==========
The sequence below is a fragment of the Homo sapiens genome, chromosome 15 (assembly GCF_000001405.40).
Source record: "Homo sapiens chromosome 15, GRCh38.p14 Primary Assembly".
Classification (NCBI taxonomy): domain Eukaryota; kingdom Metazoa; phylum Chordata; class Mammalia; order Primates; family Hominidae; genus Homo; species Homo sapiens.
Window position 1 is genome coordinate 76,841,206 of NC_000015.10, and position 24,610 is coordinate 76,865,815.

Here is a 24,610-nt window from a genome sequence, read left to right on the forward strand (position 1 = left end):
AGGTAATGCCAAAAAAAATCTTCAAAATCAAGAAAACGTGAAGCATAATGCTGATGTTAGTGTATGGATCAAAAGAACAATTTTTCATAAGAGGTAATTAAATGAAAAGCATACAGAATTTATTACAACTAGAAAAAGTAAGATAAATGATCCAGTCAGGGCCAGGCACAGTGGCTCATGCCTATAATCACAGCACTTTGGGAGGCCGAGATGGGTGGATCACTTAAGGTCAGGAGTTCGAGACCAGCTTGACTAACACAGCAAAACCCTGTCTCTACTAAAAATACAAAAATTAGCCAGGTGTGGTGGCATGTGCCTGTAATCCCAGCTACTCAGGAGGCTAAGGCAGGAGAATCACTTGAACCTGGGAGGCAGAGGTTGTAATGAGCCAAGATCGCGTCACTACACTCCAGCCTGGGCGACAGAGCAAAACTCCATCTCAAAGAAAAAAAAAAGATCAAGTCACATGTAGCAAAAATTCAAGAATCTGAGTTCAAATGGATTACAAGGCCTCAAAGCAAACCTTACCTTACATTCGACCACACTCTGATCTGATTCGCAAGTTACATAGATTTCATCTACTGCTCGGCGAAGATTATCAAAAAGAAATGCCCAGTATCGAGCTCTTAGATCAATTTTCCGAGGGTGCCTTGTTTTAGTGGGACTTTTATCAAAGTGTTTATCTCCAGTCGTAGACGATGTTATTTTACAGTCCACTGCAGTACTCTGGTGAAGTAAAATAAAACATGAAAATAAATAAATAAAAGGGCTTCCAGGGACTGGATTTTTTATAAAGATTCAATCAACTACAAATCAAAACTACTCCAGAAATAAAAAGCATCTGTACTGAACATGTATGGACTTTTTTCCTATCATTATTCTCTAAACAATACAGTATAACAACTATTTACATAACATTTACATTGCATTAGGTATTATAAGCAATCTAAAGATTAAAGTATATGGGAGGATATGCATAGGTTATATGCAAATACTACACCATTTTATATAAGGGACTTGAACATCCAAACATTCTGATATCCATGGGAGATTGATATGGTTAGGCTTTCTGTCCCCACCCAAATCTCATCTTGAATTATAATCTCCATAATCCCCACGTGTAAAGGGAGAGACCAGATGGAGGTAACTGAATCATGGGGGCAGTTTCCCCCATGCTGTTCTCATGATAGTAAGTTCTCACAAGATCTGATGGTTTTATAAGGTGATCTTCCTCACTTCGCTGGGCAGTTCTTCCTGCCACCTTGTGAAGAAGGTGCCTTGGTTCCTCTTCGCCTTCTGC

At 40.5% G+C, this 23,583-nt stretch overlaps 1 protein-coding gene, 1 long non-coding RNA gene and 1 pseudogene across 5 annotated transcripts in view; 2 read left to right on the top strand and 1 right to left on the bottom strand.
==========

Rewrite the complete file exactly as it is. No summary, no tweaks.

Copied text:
The sequence below is a fragment of the Homo sapiens genome, chromosome 15 (assembly GCF_000001405.40).
Source record: "Homo sapiens chromosome 15, GRCh38.p14 Primary Assembly".
Classification (NCBI taxonomy): domain Eukaryota; kingdom Metazoa; phylum Chordata; class Mammalia; order Primates; family Hominidae; genus Homo; species Homo sapiens.
Window position 1 is genome coordinate 76,841,206 of NC_000015.10, and position 24,610 is coordinate 76,865,815.

Here is a 24,610-nt window from a genome sequence, read left to right on the forward strand (position 1 = left end):
AGGTAATGCCAAAAAAAATCTTCAAAATCAAGAAAACGTGAAGCATAATGCTGATGTTAGTGTATGGATCAAAAGAACAATTTTTCATAAGAGGTAATTAAATGAAAAGCATACAGAATTTATTACAACTAGAAAAAGTAAGATAAATGATCCAGTCAGGGCCAGGCACAGTGGCTCATGCCTATAATCACAGCACTTTGGGAGGCCGAGATGGGTGGATCACTTAAGGTCAGGAGTTCGAGACCAGCTTGACTAACACAGCAAAACCCTGTCTCTACTAAAAATACAAAAATTAGCCAGGTGTGGTGGCATGTGCCTGTAATCCCAGCTACTCAGGAGGCTAAGGCAGGAGAATCACTTGAACCTGGGAGGCAGAGGTTGTAATGAGCCAAGATCGCGTCACTACACTCCAGCCTGGGCGACAGAGCAAAACTCCATCTCAAAGAAAAAAAAAAGATCAAGTCACATGTAGCAAAAATTCAAGAATCTGAGTTCAAATGGATTACAAGGCCTCAAAGCAAACCTTACCTTACATTCGACCACACTCTGATCTGATTCGCAAGTTACATAGATTTCATCTACTGCTCGGCGAAGATTATCAAAAAGAAATGCCCAGTATCGAGCTCTTAGATCAATTTTCCGAGGGTGCCTTGTTTTAGTGGGACTTTTATCAAAGTGTTTATCTCCAGTCGTAGACGATGTTATTTTACAGTCCACTGCAGTACTCTGGTGAAGTAAAATAAAACATGAAAATAAATAAATAAAAGGGCTTCCAGGGACTGGATTTTTTATAAAGATTCAATCAACTACAAATCAAAACTACTCCAGAAATAAAAAGCATCTGTACTGAACATGTATGGACTTTTTTCCTATCATTATTCTCTAAACAATACAGTATAACAACTATTTACATAACATTTACATTGCATTAGGTATTATAAGCAATCTAAAGATTAAAGTATATGGGAGGATATGCATAGGTTATATGCAAATACTACACCATTTTATATAAGGGACTTGAACATCCAAACATTCTGATATCCATGGGAGATTGATATGGTTAGGCTTTCTGTCCCCACCCAAATCTCATCTTGAATTATAATCTCCATAATCCCCACGTGTAAAGGGAGAGACCAGATGGAGGTAACTGAATCATGGGGGCAGTTTCCCCCATGCTGTTCTCATGATAGTAAGTTCTCACAAGATCTGATGGTTTTATAAGGTGATCTTCCTCACTTCGCTGGGCAGTTCTTCCTGCCACCTTGTGAAGAAGGTGCCTTGGTTCCTCTTCGCCTTCTGC

At 40.5% G+C, this 23,583-nt stretch overlaps 1 protein-coding gene, 1 long non-coding RNA gene and 1 pseudogene across 5 annotated transcripts in view; 2 read left to right on the top strand and 1 right to left on the bottom strand.